Launched in 2017, OpenFaaS reached the popularity thanks to the simplicity according to which developers can quickly start up a fully functional serverless system, completely Function-as-a-Service oriented. In this article I do not want to show all the features that the framework offers, I want to make clear what are those features and those characteristics that the framework has when you want to use it as-a-Service.

Suppose that we have to create a car-plates recognition application using OpenFaaS. The idea is to use the resources of the smart cameras deployed in the city. The city authorities send a black list of car plates to the smart cameras. Each smart camera analyzes the video stream in real-time and if they identify one of these plates, an event is transmitted to the cloud infrastructure utilizing a narrow-band communication channel such as NB-IOT.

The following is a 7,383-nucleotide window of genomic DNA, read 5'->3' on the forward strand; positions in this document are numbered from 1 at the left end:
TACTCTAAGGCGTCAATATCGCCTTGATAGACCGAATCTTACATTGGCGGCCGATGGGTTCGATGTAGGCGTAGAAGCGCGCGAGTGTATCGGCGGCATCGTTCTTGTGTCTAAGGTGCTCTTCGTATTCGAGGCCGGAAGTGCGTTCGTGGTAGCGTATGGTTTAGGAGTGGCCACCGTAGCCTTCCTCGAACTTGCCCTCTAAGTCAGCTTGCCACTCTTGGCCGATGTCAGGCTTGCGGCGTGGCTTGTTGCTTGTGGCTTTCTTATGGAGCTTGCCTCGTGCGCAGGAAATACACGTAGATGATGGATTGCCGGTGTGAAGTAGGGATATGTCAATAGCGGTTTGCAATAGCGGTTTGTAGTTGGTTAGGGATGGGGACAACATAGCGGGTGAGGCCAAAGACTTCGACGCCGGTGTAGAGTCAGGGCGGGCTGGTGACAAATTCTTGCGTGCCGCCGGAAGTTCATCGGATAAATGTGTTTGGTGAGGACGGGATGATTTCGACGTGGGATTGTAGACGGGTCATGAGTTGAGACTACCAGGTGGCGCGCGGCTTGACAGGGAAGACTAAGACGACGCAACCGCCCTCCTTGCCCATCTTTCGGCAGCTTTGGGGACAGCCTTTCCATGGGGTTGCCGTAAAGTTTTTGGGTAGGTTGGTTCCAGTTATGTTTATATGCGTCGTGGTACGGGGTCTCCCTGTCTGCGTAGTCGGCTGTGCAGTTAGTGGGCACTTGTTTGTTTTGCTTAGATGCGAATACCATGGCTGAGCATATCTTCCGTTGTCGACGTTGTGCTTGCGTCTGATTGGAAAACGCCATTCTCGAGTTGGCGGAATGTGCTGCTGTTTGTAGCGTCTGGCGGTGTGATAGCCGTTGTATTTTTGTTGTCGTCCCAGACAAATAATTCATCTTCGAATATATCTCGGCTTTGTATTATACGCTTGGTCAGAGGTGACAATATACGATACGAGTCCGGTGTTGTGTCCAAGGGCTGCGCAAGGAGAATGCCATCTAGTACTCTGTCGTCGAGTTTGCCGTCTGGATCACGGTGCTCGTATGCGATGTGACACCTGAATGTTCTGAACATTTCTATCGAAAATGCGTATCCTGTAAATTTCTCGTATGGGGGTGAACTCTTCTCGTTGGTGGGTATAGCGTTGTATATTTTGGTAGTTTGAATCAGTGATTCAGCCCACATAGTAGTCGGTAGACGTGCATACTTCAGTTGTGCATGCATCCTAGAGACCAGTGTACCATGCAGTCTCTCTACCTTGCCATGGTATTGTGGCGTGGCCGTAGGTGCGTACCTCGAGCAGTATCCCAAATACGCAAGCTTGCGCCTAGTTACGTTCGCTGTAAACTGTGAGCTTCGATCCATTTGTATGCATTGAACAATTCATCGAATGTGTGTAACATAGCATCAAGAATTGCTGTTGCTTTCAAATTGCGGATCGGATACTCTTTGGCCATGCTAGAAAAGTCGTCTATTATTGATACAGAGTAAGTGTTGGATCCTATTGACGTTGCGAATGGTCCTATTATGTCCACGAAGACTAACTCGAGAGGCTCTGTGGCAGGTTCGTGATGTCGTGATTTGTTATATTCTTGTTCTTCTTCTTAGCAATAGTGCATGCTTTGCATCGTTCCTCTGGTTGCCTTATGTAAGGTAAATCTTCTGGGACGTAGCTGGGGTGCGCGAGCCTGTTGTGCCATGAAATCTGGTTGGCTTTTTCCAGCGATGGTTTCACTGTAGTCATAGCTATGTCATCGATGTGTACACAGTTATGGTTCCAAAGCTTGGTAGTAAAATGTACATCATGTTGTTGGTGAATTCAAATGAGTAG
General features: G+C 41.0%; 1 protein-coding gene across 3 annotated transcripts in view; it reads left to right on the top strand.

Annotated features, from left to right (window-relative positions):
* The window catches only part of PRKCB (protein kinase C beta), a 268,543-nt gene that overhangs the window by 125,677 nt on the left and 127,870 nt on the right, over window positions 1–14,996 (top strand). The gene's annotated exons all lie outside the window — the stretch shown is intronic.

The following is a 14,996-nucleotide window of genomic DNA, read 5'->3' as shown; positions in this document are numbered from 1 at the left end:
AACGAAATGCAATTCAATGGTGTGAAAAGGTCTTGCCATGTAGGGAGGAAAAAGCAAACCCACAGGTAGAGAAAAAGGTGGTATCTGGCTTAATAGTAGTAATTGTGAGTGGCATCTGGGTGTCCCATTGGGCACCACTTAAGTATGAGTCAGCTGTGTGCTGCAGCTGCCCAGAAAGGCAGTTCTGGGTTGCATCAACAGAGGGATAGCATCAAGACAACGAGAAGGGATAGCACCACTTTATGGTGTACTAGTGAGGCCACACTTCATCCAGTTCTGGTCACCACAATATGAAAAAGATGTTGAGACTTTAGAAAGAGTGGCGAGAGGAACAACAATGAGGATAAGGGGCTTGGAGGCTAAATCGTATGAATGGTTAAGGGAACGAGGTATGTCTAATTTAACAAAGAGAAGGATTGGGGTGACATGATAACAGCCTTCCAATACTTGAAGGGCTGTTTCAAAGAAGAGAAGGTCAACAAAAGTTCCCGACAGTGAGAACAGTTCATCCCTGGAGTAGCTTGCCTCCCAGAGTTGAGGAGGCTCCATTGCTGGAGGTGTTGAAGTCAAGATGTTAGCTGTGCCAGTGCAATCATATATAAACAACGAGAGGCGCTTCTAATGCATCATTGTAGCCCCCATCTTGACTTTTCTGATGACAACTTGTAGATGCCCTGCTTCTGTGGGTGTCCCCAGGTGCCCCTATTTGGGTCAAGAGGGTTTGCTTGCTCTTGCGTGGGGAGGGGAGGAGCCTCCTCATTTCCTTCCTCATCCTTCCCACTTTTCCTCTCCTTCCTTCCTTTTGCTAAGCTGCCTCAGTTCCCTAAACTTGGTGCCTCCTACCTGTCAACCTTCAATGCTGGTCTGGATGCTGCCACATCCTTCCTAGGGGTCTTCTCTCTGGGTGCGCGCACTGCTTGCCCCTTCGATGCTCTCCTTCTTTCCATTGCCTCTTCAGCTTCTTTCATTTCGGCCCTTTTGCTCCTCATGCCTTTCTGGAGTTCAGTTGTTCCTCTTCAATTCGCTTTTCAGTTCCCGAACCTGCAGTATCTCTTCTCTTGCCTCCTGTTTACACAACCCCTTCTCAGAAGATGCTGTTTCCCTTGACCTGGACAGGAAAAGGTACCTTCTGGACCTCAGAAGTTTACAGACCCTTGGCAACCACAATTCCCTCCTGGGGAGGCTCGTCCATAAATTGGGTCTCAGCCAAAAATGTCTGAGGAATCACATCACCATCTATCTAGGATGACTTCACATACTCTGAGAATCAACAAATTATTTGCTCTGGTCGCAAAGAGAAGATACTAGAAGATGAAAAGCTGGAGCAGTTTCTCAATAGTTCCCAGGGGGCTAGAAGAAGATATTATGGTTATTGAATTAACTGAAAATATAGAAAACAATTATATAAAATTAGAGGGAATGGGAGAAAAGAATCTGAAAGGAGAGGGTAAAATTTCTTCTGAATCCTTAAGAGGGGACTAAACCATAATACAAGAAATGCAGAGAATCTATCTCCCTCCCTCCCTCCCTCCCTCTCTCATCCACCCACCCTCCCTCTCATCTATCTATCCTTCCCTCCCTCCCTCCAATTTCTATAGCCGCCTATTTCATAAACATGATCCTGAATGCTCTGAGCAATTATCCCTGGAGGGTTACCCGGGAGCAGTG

The problem in this Fog deployment is that some times some cameras will need to conduct multiple plate recognition - that is, when there are multiple cars in their view. While some other times, some cameras might have an empty view, thus not conducting any video analysis task. In order to better utilize the resources, we want to load balance the video analysis tasks between the smart cameras. How you should use OpenFaaS to achieve this result? You have to write your custom scheduler of FaaS.

Motivated by this need, in this article we will see how to build a new service that works on top of OpenFaaS and that does not depend on its backend infrastructure. In this case we want to realize a scheduler that implements a cooperative load balancing, but the suggestions that I will give can be extended to any service that has to rely on OpenFaaS.